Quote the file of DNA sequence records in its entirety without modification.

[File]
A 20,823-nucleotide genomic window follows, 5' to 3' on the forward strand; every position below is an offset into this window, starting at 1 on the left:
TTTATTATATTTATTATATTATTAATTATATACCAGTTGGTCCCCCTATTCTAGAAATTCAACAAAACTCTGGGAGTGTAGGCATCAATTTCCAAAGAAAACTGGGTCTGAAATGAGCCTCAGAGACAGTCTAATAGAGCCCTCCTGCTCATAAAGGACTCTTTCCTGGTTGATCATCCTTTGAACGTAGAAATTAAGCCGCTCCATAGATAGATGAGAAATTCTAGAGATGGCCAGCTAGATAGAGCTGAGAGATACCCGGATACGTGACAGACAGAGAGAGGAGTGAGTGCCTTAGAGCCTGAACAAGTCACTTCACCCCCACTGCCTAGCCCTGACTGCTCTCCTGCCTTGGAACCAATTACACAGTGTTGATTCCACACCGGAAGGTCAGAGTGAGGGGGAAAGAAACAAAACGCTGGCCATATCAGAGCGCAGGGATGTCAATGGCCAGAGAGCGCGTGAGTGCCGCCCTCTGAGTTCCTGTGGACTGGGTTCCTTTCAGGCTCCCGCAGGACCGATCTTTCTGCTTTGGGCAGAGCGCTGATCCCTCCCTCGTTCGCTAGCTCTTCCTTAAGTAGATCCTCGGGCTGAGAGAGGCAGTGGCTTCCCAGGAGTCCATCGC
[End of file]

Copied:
A 20,823-nucleotide genomic window follows, 5' to 3' on the forward strand; every position below is an offset into this window, starting at 1 on the left:
TTTATTATATTTATTATATTATTAATTATATACCAGTTGGTCCCCCTATTCTAGAAATTCAACAAAACTCTGGGAGTGTAGGCATCAATTTCCAAAGAAAACTGGGTCTGAAATGAGCCTCAGAGACAGTCTAATAGAGCCCTCCTGCTCATAAAGGACTCTTTCCTGGTTGATCATCCTTTGAACGTAGAAATTAAGCCGCTCCATAGATAGATGAGAAATTCTAGAGATGGCCAGCTAGATAGAGCTGAGAGATACCCGGATACGTGACAGACAGAGAGAGGAGTGAGTGCCTTAGAGCCTGAACAAGTCACTTCACCCCCACTGCCTAGCCCTGACTGCTCTCCTGCCTTGGAACCAATTACACAGTGTTGATTCCACACCGGAAGGTCAGAGTGAGGGGGAAAGAAACAAAACGCTGGCCATATCAGAGCGCAGGGATGTCAATGGCCAGAGAGCGCGTGAGTGCCGCCCTCTGAGTTCCTGTGGACTGGGTTCCTTTCAGGCTCCCGCAGGACCGATCTTTCTGCTTTGGGCAGAGCGCTGATCCCTCCCTCGTTCGCTAGCTCTTCCTTAAGTAGATCCTCGGGCTGAGAGAGGCAGTGGCTTCCCAGGAGTCCATCGC